I am at Rowe United Methodist Church in Milan, NY, tomorrow for the Sunday service at 11 am. You are welcome to attend if you are in the area. The message for the 14th Sunday after Pentecost is based in part on Jeremiah 1: 4 – 10, Hebrews 12: 18 – 29, and Luke 13: 10 – 17.

When I began working on this message, I envisioned the title as “A New Calling”. But my reviewer, after reading it, suggested that a better title was “Thinking Outside The Box.” And who am I to argue with my wife when it comes to such things? And the thinking that I am presenting today also matches some thinking and conversations that we are having at our church.

On a clear and cold January 20, 1961, John Kennedy stood on the steps of the United States Capitol and took the oath of office to become the President of the United States. He then spoke to the people gathered there, to the American people throughout the land, and to millions of people around the world.

He spoke of a torch being passed to a new generation, a generation tempered in the fires of war and guided by the principles set forth in the American Revolution. It was, I believe, a statement to all those who had said that he, John Kennedy, was too young and too inexperienced to be the President.

Let us ignore for the moment that John Kennedy was, at the time, older than many of the leaders of the American Revolution. Let us ignore the fact that John Kennedy was older than Jesus Christ when He began the ministry in the Galilee that would change the world.

John Kennedy’s words that day inspired a new generation to seek public service and to work for the ideals first expressed in the American Revolution. They were words that said that what you could do was determined by your ability, not by your age.

It was a time of inquiry and exploration. If you were in school at that time, you were part of the great changes taking place in the areas of science and mathematics, changes that would help us join those already beginning to explore the world beyond the skies.

It was a time when the promises of this country in terms of equality and opportunity seemed very close to fulfillment. There was a vision that we would reach beyond the stars before the next century began.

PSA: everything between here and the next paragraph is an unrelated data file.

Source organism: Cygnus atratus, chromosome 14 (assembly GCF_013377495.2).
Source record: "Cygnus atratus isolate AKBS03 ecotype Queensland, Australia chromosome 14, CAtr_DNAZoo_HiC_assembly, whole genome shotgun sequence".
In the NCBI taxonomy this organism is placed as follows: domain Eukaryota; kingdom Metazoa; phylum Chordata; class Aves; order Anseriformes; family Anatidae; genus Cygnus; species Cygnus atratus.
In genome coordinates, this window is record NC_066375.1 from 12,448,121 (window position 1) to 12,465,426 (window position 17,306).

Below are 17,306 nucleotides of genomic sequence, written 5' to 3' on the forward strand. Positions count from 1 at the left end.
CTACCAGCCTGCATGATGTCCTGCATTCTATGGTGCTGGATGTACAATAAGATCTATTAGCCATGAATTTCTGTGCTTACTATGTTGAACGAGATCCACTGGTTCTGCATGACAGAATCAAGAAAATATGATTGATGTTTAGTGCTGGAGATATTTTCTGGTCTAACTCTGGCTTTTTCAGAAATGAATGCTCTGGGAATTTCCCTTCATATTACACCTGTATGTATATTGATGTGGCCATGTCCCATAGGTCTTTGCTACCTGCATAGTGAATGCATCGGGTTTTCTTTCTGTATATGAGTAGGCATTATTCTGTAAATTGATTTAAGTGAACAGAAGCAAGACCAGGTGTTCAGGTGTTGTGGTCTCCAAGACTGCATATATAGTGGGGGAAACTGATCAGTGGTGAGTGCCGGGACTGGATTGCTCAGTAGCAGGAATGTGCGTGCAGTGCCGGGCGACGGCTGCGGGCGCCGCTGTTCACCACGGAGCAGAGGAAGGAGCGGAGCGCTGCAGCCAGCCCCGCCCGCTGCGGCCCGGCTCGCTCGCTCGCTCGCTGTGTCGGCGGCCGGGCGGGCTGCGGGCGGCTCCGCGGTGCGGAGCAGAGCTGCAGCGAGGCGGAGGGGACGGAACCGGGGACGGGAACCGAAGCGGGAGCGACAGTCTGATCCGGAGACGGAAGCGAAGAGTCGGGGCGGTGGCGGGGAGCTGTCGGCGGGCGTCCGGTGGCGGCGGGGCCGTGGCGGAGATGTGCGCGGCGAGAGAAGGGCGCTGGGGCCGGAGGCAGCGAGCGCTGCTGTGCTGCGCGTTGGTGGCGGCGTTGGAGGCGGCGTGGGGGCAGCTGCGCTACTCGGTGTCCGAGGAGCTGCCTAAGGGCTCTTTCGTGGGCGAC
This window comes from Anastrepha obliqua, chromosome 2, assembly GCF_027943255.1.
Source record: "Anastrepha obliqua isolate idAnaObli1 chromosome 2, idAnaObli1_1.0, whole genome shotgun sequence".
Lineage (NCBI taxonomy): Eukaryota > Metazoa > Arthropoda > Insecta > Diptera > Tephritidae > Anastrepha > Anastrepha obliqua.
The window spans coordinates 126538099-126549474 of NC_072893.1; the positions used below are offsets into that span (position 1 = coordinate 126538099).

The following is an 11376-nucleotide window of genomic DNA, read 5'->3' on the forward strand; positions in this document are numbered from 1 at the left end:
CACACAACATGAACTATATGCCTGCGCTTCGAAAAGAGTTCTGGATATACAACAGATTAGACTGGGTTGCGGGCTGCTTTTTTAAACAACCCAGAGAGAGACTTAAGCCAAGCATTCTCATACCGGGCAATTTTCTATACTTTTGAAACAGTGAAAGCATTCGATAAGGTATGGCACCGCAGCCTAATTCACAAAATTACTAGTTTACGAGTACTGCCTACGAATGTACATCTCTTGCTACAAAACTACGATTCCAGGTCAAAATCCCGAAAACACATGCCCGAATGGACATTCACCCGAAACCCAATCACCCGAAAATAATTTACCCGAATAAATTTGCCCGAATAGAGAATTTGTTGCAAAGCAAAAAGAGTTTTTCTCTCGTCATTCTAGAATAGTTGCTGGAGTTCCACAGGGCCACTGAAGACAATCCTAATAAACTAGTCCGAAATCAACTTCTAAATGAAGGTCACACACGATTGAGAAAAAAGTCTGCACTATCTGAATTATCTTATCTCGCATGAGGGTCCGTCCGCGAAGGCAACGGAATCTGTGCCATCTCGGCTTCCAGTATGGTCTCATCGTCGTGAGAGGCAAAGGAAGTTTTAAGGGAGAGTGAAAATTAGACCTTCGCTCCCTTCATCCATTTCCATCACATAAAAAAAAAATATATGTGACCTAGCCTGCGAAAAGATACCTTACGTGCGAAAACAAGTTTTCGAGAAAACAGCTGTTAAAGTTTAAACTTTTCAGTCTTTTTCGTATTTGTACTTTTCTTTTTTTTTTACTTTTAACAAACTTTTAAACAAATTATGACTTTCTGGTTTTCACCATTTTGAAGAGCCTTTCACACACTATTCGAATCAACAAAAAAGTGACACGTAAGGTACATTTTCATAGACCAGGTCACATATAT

But something happened and that journey was never completed.

Today equality is measured by the balance in one’s bank account and opportunities exist for only a chosen few. From a society that saw its future in the stars we have become a society that wonders if there will ever be a future. Conquest, War, Famine, and Death, the Four Horsemen of the Apocalypse, seem to be the daily litany of the news and far too commonplace.

Our educational system, instead of preparing thinkers and visionaries, produces individuals who can recite myriad reams of facts but have no clue what the facts mean, how they relate to the world, and how to use that information to solve the problems this country faces today and will face tomorrow.

People cling to battered and tired visions of the past, hoping to restore the “good old days”, even if they weren’t really that good. And because we have lost our vision, our ability to solve the problems that we faced today is limited. We seek solutions that based on the old ways and wonder why they don’t work.

The prophet Joel proclaimed,

And afterward, I will pour out my Spirit on all people.

Your sons and daughters will prophesy, your old men will dream dreams, your young men will see visions.